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What It's Like Inside The 'Autonomous Zone' Near A Seattle Police Precinct


For the rest of this hour, we're going to be looking at policing in the United States. It's not the only subject of national protest that have been playing out over the last few weeks, but it's certainly at the heart of it. We'll hear from police who tried to point out misconduct in their own departments. We'll take a look at the powerful police unions that protect and advocate for officers and who are also blamed for standing in the way of change. We'll trace how policing has evolved through U.S. history and how it's been portrayed on television and why that matters.

But we're going to start at the scene of one ongoing protest against police brutality happening now in Seattle. Hundreds of activists are occupying an area that surrounds a police precinct that's been largely vacated. Some are calling it an autonomous zone. And NPR's Martin Kaste is there. And he's with us now. Martin, thanks so much for joining us.

MARTIN KASTE, BYLINE: Oh, my pleasure, Michel.

MARTIN: So tell us what's happening where you are.

KASTE: Well, this is, for people who know Seattle, Capitol Hill. It's kind of the younger part of town. A lot of alternative politics has always been centered here. A lot of people who live here work in the arts or in the service industry. So unfortunately, also last couple months, a lot of people here are out of work. But right now, I'm here on the Hill, looking over downtown Seattle. And the East Precinct building of the Seattle Police Department has plywood in all the windows. It's got a fence around it. It's been tagged. And it's got pictures of Angela Davis, various slogans and a big sheet of plastic that says this space is now property of the people. And the police, as far as we know, are not inside anymore after they gave it up, strategically or tactically, on Monday.

MARTIN: So who are the activists? And what do they say they're trying to accomplish with this autonomous zone?

KASTE: And that very word - that autonomous zone - is contentious because there is no one group here. And there is some dissension about what this is, that CHAZ - some people use the acronym for Capitol Hill Autonomous Zone. That's been disputed. I just watched them painting over a sign that said that. They painted off - over the autonomous zone. These were some of the activists who are more focused on racial issues, they said that's not what we're about. We're not declaring independence from Seattle or from the United States. This is more of an occupation protest.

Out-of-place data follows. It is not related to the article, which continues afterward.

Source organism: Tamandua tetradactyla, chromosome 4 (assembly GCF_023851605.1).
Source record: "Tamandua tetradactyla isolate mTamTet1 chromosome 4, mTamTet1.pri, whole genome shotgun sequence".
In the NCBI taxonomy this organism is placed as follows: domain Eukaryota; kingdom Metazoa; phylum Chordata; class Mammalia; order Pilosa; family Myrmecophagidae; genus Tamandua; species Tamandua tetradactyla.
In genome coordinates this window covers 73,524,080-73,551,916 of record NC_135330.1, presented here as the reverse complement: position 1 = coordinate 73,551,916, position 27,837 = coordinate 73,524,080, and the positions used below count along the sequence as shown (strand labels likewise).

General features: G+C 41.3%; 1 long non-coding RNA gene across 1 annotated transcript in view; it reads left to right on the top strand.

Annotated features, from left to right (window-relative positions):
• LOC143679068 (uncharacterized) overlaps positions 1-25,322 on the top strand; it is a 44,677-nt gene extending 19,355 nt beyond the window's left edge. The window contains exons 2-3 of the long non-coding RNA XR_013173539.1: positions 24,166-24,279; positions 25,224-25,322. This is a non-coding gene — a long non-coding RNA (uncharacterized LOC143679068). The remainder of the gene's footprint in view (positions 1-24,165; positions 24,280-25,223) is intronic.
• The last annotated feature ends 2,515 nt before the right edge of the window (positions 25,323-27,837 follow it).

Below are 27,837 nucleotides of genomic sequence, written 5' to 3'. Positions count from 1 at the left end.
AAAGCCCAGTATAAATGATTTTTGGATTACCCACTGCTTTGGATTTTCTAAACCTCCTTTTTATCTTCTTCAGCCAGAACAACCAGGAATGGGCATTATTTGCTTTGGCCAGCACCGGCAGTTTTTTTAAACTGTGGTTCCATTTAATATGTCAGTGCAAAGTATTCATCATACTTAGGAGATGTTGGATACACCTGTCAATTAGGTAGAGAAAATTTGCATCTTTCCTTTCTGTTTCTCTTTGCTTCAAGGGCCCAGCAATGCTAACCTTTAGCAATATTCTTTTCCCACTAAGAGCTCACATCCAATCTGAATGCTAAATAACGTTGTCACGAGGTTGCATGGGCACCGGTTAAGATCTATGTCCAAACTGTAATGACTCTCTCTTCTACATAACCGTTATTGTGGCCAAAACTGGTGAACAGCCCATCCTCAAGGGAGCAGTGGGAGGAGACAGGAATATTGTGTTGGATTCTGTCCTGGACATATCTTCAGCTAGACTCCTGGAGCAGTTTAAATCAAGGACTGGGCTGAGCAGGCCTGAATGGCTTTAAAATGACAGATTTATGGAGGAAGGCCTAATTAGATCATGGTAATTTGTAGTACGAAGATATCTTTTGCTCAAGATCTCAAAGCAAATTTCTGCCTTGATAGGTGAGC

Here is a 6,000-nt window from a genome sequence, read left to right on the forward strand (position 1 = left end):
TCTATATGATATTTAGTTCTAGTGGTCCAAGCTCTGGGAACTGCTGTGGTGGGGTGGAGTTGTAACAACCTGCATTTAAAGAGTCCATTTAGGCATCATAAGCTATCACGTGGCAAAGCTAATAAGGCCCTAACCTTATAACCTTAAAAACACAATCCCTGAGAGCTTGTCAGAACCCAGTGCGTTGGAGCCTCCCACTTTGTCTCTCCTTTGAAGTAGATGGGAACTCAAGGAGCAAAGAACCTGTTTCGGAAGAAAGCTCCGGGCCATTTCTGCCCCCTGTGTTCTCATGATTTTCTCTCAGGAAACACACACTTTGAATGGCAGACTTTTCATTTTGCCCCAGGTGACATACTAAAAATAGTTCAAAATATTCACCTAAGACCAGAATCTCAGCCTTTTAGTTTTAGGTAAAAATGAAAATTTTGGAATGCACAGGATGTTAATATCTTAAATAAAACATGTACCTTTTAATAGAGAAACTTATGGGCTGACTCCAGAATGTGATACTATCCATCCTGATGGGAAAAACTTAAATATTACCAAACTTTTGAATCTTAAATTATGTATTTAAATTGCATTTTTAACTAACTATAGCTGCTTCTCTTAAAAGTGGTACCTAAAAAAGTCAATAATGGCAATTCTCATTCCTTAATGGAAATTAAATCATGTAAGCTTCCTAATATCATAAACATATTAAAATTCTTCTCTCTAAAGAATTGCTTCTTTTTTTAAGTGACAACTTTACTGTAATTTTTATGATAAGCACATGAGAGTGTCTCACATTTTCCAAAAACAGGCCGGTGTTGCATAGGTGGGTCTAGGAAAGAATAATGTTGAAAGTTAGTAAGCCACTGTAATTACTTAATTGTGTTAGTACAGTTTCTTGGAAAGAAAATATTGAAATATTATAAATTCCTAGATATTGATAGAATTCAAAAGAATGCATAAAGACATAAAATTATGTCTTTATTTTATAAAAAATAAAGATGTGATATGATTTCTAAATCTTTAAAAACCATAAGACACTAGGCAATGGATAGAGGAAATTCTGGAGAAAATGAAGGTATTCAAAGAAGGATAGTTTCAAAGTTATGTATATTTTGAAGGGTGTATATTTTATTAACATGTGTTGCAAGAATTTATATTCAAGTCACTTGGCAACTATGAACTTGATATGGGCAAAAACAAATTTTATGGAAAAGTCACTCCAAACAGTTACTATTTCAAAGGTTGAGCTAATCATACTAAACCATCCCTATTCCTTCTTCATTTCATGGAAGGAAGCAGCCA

They've blocked off a couple of entrances to this sort of three- or four-block-long area of Pine Street. You know, there are barriers there, but anybody can walk in. You don't see police patrolling here. But EMTs and firefighters are welcome, and the police say they will respond to 911 calls. They're not seceding, really, from the city; it's more about sort of occupying a space for a long-term protest about policing and race.

MARTIN: And how has the police department or the mayor or both responded?

KASTE: Well, it's been very fraught for them because, you know, this started, basically, last weekend. There were repeated large protest crowds outside this precinct building that kept kind of crowding around it. The police, you know, understandably were on edge because of what they've seen in other parts of the country, notably the torching of the 3rd Precinct building in Minneapolis. So there was a sense that there was sort of a tactical retreat here.

After the use of tear gas and other anti-crowd measures, there was so much anger here, the city decided the best course of action would be to vacate the building, take their files with them, take sensitive equipment out and just get out for now and kind of wait it out. The chief here - the police chief, Carmen Best, was not happy with that. She put out a video to her officers on Thursday saying it made her angry to do so and that it was an insult to them after having to hold the line on this police precinct building. But there's a sense in Seattle that, politically, this was really the only course of action for the city to avoid something more serious happening here.

MARTIN: That's NPR's Martin Kaste in Seattle. Martin, thanks so much for joining us.

KASTE: You're welcome. *

(SOUNDBITE OF LEON BRIDGES' "BAD BAD NEWS") Transcript provided by NPR, Copyright NPR.

Martin Kaste is a correspondent on NPR's National Desk. He covers law enforcement and privacy. He has been focused on police and use of force since before the 2014 protests in Ferguson, and that coverage led to the creation of NPR's Criminal Justice Collaborative.